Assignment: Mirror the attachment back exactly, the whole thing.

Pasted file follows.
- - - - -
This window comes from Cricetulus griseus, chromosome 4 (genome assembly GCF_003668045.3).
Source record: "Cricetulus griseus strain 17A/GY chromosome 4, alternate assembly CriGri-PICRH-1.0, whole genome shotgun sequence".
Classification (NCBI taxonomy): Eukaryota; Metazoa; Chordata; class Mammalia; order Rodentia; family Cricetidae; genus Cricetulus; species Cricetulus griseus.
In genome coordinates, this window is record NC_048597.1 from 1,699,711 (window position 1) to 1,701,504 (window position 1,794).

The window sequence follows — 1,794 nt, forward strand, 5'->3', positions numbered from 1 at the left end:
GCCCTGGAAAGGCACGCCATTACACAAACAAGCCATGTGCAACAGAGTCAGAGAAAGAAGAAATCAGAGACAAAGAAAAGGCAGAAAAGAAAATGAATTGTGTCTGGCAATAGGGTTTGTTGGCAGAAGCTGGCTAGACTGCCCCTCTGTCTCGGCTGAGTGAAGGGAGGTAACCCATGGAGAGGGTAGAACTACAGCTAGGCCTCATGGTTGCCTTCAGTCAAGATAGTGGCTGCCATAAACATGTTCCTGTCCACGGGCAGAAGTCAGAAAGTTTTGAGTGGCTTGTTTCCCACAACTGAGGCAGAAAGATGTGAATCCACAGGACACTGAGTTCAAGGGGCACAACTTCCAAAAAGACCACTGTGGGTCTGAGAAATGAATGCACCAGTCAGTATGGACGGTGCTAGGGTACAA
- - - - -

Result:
This window comes from Cricetulus griseus, chromosome 4 (genome assembly GCF_003668045.3).
Source record: "Cricetulus griseus strain 17A/GY chromosome 4, alternate assembly CriGri-PICRH-1.0, whole genome shotgun sequence".
Classification (NCBI taxonomy): Eukaryota; Metazoa; Chordata; class Mammalia; order Rodentia; family Cricetidae; genus Cricetulus; species Cricetulus griseus.
In genome coordinates, this window is record NC_048597.1 from 1,699,711 (window position 1) to 1,701,504 (window position 1,794).

The window sequence follows — 1,794 nt, forward strand, 5'->3', positions numbered from 1 at the left end:
GCCCTGGAAAGGCACGCCATTACACAAACAAGCCATGTGCAACAGAGTCAGAGAAAGAAGAAATCAGAGACAAAGAAAAGGCAGAAAAGAAAATGAATTGTGTCTGGCAATAGGGTTTGTTGGCAGAAGCTGGCTAGACTGCCCCTCTGTCTCGGCTGAGTGAAGGGAGGTAACCCATGGAGAGGGTAGAACTACAGCTAGGCCTCATGGTTGCCTTCAGTCAAGATAGTGGCTGCCATAAACATGTTCCTGTCCACGGGCAGAAGTCAGAAAGTTTTGAGTGGCTTGTTTCCCACAACTGAGGCAGAAAGATGTGAATCCACAGGACACTGAGTTCAAGGGGCACAACTTCCAAAAAGACCACTGTGGGTCTGAGAAATGAATGCACCAGTCAGTATGGACGGTGCTAGGGTACAA